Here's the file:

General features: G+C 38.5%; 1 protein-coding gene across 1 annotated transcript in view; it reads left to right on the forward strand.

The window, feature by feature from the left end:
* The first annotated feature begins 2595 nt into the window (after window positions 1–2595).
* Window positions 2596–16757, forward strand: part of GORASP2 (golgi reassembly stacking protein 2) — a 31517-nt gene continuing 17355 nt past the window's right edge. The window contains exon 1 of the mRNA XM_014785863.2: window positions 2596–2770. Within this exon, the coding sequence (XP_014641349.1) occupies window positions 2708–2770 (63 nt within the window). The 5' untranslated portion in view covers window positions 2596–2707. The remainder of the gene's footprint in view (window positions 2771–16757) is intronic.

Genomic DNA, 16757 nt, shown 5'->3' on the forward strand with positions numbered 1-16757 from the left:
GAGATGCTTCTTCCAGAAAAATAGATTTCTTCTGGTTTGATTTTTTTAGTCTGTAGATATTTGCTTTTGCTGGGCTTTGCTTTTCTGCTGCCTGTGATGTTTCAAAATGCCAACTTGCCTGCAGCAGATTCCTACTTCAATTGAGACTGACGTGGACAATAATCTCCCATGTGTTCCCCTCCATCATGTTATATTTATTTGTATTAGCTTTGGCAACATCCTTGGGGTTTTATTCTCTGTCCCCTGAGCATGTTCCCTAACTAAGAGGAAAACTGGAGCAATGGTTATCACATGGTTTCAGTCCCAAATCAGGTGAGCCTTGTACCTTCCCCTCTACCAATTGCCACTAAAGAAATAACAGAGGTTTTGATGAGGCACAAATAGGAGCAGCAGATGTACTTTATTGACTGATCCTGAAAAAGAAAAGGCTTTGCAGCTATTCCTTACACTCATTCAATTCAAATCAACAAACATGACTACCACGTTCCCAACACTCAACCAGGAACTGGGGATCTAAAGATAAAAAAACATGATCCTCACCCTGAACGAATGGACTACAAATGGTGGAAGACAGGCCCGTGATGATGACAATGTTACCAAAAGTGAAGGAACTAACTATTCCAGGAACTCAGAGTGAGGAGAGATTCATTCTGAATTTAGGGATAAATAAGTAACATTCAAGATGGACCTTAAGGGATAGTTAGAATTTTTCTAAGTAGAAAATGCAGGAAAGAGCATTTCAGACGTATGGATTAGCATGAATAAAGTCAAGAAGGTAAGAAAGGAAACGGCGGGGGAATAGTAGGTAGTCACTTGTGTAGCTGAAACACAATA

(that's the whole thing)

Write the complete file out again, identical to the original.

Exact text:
General features: G+C 38.5%; 1 protein-coding gene across 1 annotated transcript in view; it reads left to right on the forward strand.

The window, feature by feature from the left end:
* The first annotated feature begins 2595 nt into the window (after window positions 1–2595).
* Window positions 2596–16757, forward strand: part of GORASP2 (golgi reassembly stacking protein 2) — a 31517-nt gene continuing 17355 nt past the window's right edge. The window contains exon 1 of the mRNA XM_014785863.2: window positions 2596–2770. Within this exon, the coding sequence (XP_014641349.1) occupies window positions 2708–2770 (63 nt within the window). The 5' untranslated portion in view covers window positions 2596–2707. The remainder of the gene's footprint in view (window positions 2771–16757) is intronic.

Genomic DNA, 16757 nt, shown 5'->3' on the forward strand with positions numbered 1-16757 from the left:
GAGATGCTTCTTCCAGAAAAATAGATTTCTTCTGGTTTGATTTTTTTAGTCTGTAGATATTTGCTTTTGCTGGGCTTTGCTTTTCTGCTGCCTGTGATGTTTCAAAATGCCAACTTGCCTGCAGCAGATTCCTACTTCAATTGAGACTGACGTGGACAATAATCTCCCATGTGTTCCCCTCCATCATGTTATATTTATTTGTATTAGCTTTGGCAACATCCTTGGGGTTTTATTCTCTGTCCCCTGAGCATGTTCCCTAACTAAGAGGAAAACTGGAGCAATGGTTATCACATGGTTTCAGTCCCAAATCAGGTGAGCCTTGTACCTTCCCCTCTACCAATTGCCACTAAAGAAATAACAGAGGTTTTGATGAGGCACAAATAGGAGCAGCAGATGTACTTTATTGACTGATCCTGAAAAAGAAAAGGCTTTGCAGCTATTCCTTACACTCATTCAATTCAAATCAACAAACATGACTACCACGTTCCCAACACTCAACCAGGAACTGGGGATCTAAAGATAAAAAAACATGATCCTCACCCTGAACGAATGGACTACAAATGGTGGAAGACAGGCCCGTGATGATGACAATGTTACCAAAAGTGAAGGAACTAACTATTCCAGGAACTCAGAGTGAGGAGAGATTCATTCTGAATTTAGGGATAAATAAGTAACATTCAAGATGGACCTTAAGGGATAGTTAGAATTTTTCTAAGTAGAAAATGCAGGAAAGAGCATTTCAGACGTATGGATTAGCATGAATAAAGTCAAGAAGGTAAGAAAGGAAACGGCGGGGGAATAGTAGGTAGTCACTTGTGTAGCTGAAACACAATA